If someone fails to pay a 407 toll, the owners of the 407 can prevent that person from renewing their vehicle permit under s. 22(4) of the Highway 407 Act. The 407 owners argue that this power should continue even after a toll debtor has been discharged from a bankruptcy. The Superintendent of Bankruptcy takes the position that provincial licence suspension legislation cannot be used to enforce payment of debts after a discharge from bankruptcy.

Facts in the 407 Case

On October 24, 2011 a car salesman with $35,000 in unpaid 407 tolls brought a motion before the Ontario Superior Court of Justice to compel the province to renew his vehicle permit in light of his recent discharge from bankruptcy. Section 178 of the BIA releases a bankrupt from “all claims provable in bankruptcy”, except for those listed in s. 178(1). The car salesman argued that no steps to collect or enforce the debt can be taken post-bankruptcy unless the debt is listed as an exception in s. 178 of the BIA. He also argued that s. 22(4) of the 407 Act conflicts with the discharge provisions of the BIA, and therefore is of no force and effect under the doctrine of paramountcy.

Judgment at First Instance

Justice Newbould denied the car salesman his vehicle permit in a 9-page decision. Justice Newbould found that: (1) the suspension of a driver’s licence is not a remedy to enforce a judgment because a bankrupt has no property right in their licence; and (2) there is no operational conflict between the two statutes because the order of priorities of creditors under the BIA is not affected by s. 22(4) of the Highway 407 Act.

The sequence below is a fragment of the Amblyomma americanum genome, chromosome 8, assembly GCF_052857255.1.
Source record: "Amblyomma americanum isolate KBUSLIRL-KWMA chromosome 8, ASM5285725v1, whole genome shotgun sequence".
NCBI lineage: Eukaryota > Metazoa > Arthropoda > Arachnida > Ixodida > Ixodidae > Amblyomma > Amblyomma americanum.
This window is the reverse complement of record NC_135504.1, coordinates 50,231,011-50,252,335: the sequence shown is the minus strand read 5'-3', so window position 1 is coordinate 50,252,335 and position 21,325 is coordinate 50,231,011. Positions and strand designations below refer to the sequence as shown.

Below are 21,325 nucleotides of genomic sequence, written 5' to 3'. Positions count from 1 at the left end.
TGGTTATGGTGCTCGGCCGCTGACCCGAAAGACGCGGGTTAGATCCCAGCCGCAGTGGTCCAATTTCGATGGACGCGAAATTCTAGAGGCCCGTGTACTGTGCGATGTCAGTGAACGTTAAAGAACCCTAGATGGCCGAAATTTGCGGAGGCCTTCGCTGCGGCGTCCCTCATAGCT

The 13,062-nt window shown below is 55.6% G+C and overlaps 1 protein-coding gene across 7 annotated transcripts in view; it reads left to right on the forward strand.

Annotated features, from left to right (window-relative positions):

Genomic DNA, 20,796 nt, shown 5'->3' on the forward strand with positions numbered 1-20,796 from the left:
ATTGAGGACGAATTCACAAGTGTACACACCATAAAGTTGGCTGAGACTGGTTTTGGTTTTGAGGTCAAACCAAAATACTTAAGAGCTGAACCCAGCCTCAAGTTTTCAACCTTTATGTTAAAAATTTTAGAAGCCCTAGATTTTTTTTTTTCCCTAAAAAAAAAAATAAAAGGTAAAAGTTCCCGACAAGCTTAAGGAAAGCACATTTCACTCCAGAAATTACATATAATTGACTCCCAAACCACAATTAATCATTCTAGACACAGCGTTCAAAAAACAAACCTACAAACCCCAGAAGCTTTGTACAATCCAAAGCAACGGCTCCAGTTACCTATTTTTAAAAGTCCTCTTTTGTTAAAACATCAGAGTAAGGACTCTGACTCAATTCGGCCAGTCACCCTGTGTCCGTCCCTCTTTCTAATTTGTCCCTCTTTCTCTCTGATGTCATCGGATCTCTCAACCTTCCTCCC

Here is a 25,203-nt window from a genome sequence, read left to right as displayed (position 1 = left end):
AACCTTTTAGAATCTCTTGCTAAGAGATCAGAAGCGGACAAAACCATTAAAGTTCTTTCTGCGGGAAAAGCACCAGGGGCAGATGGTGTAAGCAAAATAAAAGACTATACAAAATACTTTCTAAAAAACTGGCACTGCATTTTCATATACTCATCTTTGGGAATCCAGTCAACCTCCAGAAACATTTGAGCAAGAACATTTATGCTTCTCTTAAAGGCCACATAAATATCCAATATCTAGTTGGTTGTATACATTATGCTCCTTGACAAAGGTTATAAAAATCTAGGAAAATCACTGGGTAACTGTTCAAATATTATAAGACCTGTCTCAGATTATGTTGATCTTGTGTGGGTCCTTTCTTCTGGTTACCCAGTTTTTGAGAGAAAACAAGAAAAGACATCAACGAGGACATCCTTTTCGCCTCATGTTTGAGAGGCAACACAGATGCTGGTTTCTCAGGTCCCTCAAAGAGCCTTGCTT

Decision of the Court of Appeal

Ontario’s Court of Appeal overturned Justice Newbould’s decision in December, 2013.[14] It found that the operation of s. 22(4) of the Highway 407 Act – to allow the 407 Company to enforce toll debts – conflicts with the purpose of the BIA to provide a “fresh start” for bankrupts. As indicated, the Supreme Court has granted leave to hear the appeal.[15] The Court of Appeal granted a stay of its order pending the Supreme Court’s decision on leave and now a motion is before the Supreme Court requesting a further stay pending hearing of the actual appeal.[16]

Suspension for Non-Payment of Family Support

Ontario’s Family Responsibility and Support Arrears Enforcement Act1996, is an interesting comparison. It contains specific licence suspension powers that are used for the purpose of enforcing support orders.[17] However, s. 178 of the BIA specifically lists support payments as debts, which survive a discharge from bankruptcy. Therefore, there is no conflict between the two statutes.


We should soon have an answer to the effect of bankruptcy on driver’s licence suspensions for unpaid judgments and 407 tolls.  Canadian case law seems to be stacking up in favour of bankruptcy rights.

The Ontario Superior Court found no “evidence of a rational connection between paying a judgment debt and good driving habits.”  The Alberta Court of Appeal found that the driver’s licence suspension provisions were “disconnected in any real sense from any traffic safety considerations.”  If the Supreme Court agrees, the suspension provisions will likely be found to be unconstitutional.  Ultimately, the provinces’ ability to continue to suspend the licences of bankrupts will depend on the extent to which the licence suspensions can be characterized as something other than a debt collection tool.




[1] 2013 ONSC 1920.

[2] At para 18.

[3] At para 2.

[4] At para 51.

[5] At para 54.

[6] At para 54.

[7] 2014 ABCA 68

[8] At para 53 to 54.

[9] 2013 ONCA 769.

[10] 2011 SKQB 132

[11] At para 28.

[12] Saskatchewan Government Insurance v Gorguis, 2013 SKCA 32

[13] This is a tentative date.

[14] 2013 ONCA 769.

[15] The SCC granted leave to appeal on May 8, 2014.

[16] As advised in June, 2014 by sources involved in a class action against the 407 Company on this issue.

[17] Part V, sections 33-39, Family Responsibility and Support Arrears Enforcement Act1996, RSO 1990, c M.41.